Call Options Are Telling Us A Story For Technology

by: Mark W. Bertolin

Trading in the technology sector has been bumpy since Apple (NASDAQ:AAPL) price appreciation has reversed, Advanced Micro Devices, Inc. (NYSE:AMD) released slowing growth forecasts and Intel (NASDAQ:INTC) warned on earnings estimates. There have been numerous comments and articles targeting technology and smartphone manufacturers and suppliers. The current downturn in estimates and neutral to negative comments are pulling down the technology sector outlook. But are the pricing signals correct? Did Apple misstep with the iPhone 5 launch, and pending iPad mini strategy? Is Nokia (NYSE:NOK) doomed to fail? Will Microsoft's (NASDAQ:MSFT) change in strategy backfire? Is the PC dead?

Listening to market currents and the media pundits it would seem that growth in the technology sector has slowed and is in fact taking down the Nasdaq and S&P 500 indexes. The iShares Technology ETF (NYSEARCA:IWY) is down with a tumbling RSI indicating softness in the world of technology.

Click to enlarge

But not everyone is buying into this thesis looking forward. In a screen of order flow targeting Out of the Money Calls an interesting trend emerged. Many of the leaders in order flow for Out of the Money Calls are the companies that are now challenged by bad press, reduced earnings reports, pipeline shortage worries and tests to competitive strategy. What this screen tells me is that money is flowing into the technology sector as prices decline in the form of Out of the Money Calls.

Click to enlarge

Click to enlarge

Company Descriptions:

Apple Inc., together with subsidiaries, designs, manufactures, and markets mobile communication and media devices, personal computers, and portable digital music players

Microsoft Corporation develops, licenses, and supports software products and services; and designs and sells hardware worldwide.

Intel Corporation designs, manufactures, and sells integrated digital technology platforms primarily in the Asia-Pacific, the Americas, Europe, and Japan.

Google Inc., (NASDAQ:GOOG) a technology company, maintains an index of Web sites and other online content for users, advertisers, and Google network members and other content providers.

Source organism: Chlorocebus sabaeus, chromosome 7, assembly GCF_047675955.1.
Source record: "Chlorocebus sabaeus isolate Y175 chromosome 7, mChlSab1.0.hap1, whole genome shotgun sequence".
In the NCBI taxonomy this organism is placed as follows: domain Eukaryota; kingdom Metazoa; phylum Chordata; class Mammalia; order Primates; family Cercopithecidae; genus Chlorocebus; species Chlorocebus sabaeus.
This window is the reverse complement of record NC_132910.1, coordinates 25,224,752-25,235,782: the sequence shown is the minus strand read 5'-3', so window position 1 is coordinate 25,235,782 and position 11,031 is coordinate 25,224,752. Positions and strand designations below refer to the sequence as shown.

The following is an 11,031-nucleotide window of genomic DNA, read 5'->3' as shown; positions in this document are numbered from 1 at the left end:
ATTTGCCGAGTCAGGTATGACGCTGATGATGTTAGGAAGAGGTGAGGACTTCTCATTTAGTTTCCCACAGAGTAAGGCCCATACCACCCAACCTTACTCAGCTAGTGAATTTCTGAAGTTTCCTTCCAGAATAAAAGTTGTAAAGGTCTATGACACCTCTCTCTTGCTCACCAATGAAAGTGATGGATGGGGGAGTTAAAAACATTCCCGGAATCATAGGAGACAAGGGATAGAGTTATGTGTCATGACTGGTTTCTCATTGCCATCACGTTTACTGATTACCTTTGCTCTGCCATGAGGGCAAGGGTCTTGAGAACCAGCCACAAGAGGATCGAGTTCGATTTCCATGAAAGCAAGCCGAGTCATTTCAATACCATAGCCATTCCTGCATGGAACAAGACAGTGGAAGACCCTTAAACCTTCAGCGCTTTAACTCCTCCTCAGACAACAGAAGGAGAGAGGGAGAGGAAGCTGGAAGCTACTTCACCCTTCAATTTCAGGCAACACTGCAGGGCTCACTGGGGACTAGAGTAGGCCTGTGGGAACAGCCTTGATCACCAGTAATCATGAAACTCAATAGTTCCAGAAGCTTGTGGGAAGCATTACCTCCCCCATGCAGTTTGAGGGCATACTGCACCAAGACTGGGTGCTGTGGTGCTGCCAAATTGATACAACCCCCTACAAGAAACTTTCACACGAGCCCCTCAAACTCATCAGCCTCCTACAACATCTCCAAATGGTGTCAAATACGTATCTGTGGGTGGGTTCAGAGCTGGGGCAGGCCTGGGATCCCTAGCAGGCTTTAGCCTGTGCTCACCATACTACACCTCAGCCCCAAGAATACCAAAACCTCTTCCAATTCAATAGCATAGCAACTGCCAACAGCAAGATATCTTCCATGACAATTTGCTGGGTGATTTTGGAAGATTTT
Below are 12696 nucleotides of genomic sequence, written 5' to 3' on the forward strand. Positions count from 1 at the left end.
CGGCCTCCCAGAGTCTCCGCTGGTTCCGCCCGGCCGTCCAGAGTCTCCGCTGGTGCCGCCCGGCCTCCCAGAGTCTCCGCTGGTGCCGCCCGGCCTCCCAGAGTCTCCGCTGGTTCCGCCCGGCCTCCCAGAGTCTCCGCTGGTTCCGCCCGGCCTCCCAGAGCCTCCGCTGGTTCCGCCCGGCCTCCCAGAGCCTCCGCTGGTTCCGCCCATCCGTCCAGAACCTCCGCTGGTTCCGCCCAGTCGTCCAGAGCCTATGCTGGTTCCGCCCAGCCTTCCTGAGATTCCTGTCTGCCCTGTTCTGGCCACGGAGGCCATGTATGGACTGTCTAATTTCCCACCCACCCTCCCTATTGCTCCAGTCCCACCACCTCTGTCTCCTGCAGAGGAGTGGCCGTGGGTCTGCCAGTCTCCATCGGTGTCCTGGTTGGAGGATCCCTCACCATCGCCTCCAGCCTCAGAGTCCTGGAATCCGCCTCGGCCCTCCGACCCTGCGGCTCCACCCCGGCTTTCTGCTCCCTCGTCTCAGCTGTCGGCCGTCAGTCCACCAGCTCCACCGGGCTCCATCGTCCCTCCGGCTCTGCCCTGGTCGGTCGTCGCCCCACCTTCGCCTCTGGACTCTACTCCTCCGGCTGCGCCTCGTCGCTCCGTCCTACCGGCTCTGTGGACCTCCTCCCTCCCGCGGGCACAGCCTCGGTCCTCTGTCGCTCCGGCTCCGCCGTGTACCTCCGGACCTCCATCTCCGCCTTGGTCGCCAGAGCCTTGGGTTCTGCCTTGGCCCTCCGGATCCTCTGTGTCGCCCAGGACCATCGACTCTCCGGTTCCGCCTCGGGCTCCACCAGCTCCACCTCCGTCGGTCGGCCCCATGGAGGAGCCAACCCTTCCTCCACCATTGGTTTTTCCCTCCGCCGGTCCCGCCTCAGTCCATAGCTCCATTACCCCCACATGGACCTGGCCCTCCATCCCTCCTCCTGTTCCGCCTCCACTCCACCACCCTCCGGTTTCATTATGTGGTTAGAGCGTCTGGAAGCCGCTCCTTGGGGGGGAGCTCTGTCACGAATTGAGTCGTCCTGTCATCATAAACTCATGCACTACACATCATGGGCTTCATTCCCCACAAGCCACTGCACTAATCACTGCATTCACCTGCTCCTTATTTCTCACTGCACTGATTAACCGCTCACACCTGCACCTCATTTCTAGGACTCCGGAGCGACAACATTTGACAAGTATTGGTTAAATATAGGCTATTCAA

Advanced Micro Devices, Inc. operates as a semiconductor company worldwide.

Cisco Systems, Inc. (NASDAQ:CSCO) designs, manufactures, and sells Internet protocol (NYSE:IP) based networking and other products related to the communications and information technology industries worldwide

Hewlett-Packard Company (NYSE:HPQ) and its subsidiaries provide products, technologies, software, solutions, and services to individual consumers and small- and medium-sized businesses

Due to the normally reduced price of an option contract I tend to buy good company call options on bad news. This tactic has worked well when a company's share price drops on bad news as long as the news does not represent a fundamental gap in the business plan or competitive landscape. Research needs to be conducted on each company to ascertain if the news warrants the price drop. The call volume demonstrates that traders are betting on a stronger price in the future and have selected to use OTM Call options to capture future upside. The other key component of this analysis is the volatility for each issue looking out 30, 60 and 90 days. If the volatility index for the stock is flat or declining it is a good indicator that price swings will level out. Using the OTM order flow and volatility index provides a glimpse of future possibilities for pricing. These data points are not used in isolation, but provide added visibility to future pricing possibilities. I use this information to build a deeper thesis for technology holdings and hopefully minimize mistakes. If data are telling me that pricing should settle down and there are orders for out of the money calls I will use that information to both look into buying Calls and stay long.

Click to enlarge

Using data and research on each holding I will add INTC OTM Calls with a strike of $27 expiring in April 2013, which have a pricing difference of a low of $.12 this week to a contract high of $2.55. I added MSFT with a strike of $25 expiring in January 2013 with pricing ranging from a low of $2.18 to a high of $8.30, which is in the money but based on the 90-day volatility highlighted in red and will yield higher returns than the riskier OTM calls. The data points to a bumpy road ahead for MSFT and I want to maximize gains while minimizing risk. I am adding the AAPL strike $700 to my watch list that is trading at $20.30 with a contract high of $52.80 and a low of $12.70.

Using Out of the Money Calls is often viewed as riskier than other option strategies. Adding the additional data points of Implied Volatility and Call Order Flow add clarity to my thesis and trading direction.

Disclosure: I am long INTC, AAPL, MSFT. I wrote this article myself, and it expresses my own opinions. I am not receiving compensation for it (other than from Seeking Alpha). I have no business relationship with any company whose stock is mentioned in this article.